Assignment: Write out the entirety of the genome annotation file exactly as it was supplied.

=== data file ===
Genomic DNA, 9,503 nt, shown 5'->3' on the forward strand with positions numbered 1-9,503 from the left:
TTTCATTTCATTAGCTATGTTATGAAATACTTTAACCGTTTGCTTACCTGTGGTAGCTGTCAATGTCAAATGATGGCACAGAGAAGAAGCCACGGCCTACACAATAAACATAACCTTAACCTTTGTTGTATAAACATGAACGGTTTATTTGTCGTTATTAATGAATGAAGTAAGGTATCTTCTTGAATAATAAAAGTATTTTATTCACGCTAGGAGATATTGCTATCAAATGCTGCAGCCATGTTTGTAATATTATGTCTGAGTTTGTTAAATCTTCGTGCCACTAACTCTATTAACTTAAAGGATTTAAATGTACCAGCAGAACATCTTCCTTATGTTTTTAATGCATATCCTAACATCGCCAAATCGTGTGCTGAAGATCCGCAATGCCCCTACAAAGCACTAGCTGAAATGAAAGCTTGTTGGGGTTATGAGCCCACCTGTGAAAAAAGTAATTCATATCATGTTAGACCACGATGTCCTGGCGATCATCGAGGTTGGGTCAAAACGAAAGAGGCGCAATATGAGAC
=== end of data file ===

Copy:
Genomic DNA, 9,503 nt, shown 5'->3' on the forward strand with positions numbered 1-9,503 from the left:
TTTCATTTCATTAGCTATGTTATGAAATACTTTAACCGTTTGCTTACCTGTGGTAGCTGTCAATGTCAAATGATGGCACAGAGAAGAAGCCACGGCCTACACAATAAACATAACCTTAACCTTTGTTGTATAAACATGAACGGTTTATTTGTCGTTATTAATGAATGAAGTAAGGTATCTTCTTGAATAATAAAAGTATTTTATTCACGCTAGGAGATATTGCTATCAAATGCTGCAGCCATGTTTGTAATATTATGTCTGAGTTTGTTAAATCTTCGTGCCACTAACTCTATTAACTTAAAGGATTTAAATGTACCAGCAGAACATCTTCCTTATGTTTTTAATGCATATCCTAACATCGCCAAATCGTGTGCTGAAGATCCGCAATGCCCCTACAAAGCACTAGCTGAAATGAAAGCTTGTTGGGGTTATGAGCCCACCTGTGAAAAAAGTAATTCATATCATGTTAGACCACGATGTCCTGGCGATCATCGAGGTTGGGTCAAAACGAAAGAGGCGCAATATGAGAC